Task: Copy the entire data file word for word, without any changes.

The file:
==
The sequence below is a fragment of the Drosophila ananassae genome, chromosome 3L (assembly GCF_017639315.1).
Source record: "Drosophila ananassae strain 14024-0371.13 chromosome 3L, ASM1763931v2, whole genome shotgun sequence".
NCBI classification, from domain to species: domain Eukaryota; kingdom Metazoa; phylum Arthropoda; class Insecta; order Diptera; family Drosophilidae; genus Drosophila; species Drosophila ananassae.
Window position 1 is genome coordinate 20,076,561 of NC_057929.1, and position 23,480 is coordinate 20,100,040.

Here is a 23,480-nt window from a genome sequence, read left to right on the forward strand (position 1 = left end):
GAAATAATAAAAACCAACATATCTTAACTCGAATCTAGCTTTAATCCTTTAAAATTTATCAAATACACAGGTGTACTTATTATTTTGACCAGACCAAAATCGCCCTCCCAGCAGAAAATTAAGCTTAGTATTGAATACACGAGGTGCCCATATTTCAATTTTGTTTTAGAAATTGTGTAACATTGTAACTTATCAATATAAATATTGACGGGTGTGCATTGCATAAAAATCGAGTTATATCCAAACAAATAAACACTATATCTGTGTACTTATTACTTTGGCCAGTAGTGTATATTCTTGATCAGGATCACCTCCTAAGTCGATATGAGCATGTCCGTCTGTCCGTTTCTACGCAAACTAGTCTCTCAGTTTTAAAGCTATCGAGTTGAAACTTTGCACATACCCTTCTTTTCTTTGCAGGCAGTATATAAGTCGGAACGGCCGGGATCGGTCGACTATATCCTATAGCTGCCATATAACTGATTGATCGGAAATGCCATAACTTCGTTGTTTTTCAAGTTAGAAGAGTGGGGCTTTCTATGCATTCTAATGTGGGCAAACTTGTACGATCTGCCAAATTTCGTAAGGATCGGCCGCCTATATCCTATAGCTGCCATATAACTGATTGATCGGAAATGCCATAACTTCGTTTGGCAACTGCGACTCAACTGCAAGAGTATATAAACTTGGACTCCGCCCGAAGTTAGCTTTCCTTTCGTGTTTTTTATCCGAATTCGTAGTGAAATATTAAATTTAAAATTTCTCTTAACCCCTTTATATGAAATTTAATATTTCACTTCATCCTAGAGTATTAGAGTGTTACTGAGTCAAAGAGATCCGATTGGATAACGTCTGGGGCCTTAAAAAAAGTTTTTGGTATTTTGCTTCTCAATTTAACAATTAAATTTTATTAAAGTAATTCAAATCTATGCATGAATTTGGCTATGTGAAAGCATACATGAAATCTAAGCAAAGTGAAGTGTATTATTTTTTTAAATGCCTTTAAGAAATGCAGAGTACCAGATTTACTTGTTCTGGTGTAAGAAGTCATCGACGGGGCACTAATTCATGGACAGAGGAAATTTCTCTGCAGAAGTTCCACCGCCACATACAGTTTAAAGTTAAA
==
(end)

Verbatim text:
The sequence below is a fragment of the Drosophila ananassae genome, chromosome 3L (assembly GCF_017639315.1).
Source record: "Drosophila ananassae strain 14024-0371.13 chromosome 3L, ASM1763931v2, whole genome shotgun sequence".
NCBI classification, from domain to species: domain Eukaryota; kingdom Metazoa; phylum Arthropoda; class Insecta; order Diptera; family Drosophilidae; genus Drosophila; species Drosophila ananassae.
Window position 1 is genome coordinate 20,076,561 of NC_057929.1, and position 23,480 is coordinate 20,100,040.

Here is a 23,480-nt window from a genome sequence, read left to right on the forward strand (position 1 = left end):
GAAATAATAAAAACCAACATATCTTAACTCGAATCTAGCTTTAATCCTTTAAAATTTATCAAATACACAGGTGTACTTATTATTTTGACCAGACCAAAATCGCCCTCCCAGCAGAAAATTAAGCTTAGTATTGAATACACGAGGTGCCCATATTTCAATTTTGTTTTAGAAATTGTGTAACATTGTAACTTATCAATATAAATATTGACGGGTGTGCATTGCATAAAAATCGAGTTATATCCAAACAAATAAACACTATATCTGTGTACTTATTACTTTGGCCAGTAGTGTATATTCTTGATCAGGATCACCTCCTAAGTCGATATGAGCATGTCCGTCTGTCCGTTTCTACGCAAACTAGTCTCTCAGTTTTAAAGCTATCGAGTTGAAACTTTGCACATACCCTTCTTTTCTTTGCAGGCAGTATATAAGTCGGAACGGCCGGGATCGGTCGACTATATCCTATAGCTGCCATATAACTGATTGATCGGAAATGCCATAACTTCGTTGTTTTTCAAGTTAGAAGAGTGGGGCTTTCTATGCATTCTAATGTGGGCAAACTTGTACGATCTGCCAAATTTCGTAAGGATCGGCCGCCTATATCCTATAGCTGCCATATAACTGATTGATCGGAAATGCCATAACTTCGTTTGGCAACTGCGACTCAACTGCAAGAGTATATAAACTTGGACTCCGCCCGAAGTTAGCTTTCCTTTCGTGTTTTTTATCCGAATTCGTAGTGAAATATTAAATTTAAAATTTCTCTTAACCCCTTTATATGAAATTTAATATTTCACTTCATCCTAGAGTATTAGAGTGTTACTGAGTCAAAGAGATCCGATTGGATAACGTCTGGGGCCTTAAAAAAAGTTTTTGGTATTTTGCTTCTCAATTTAACAATTAAATTTTATTAAAGTAATTCAAATCTATGCATGAATTTGGCTATGTGAAAGCATACATGAAATCTAAGCAAAGTGAAGTGTATTATTTTTTTAAATGCCTTTAAGAAATGCAGAGTACCAGATTTACTTGTTCTGGTGTAAGAAGTCATCGACGGGGCACTAATTCATGGACAGAGGAAATTTCTCTGCAGAAGTTCCACCGCCACATACAGTTTAAAGTTAAA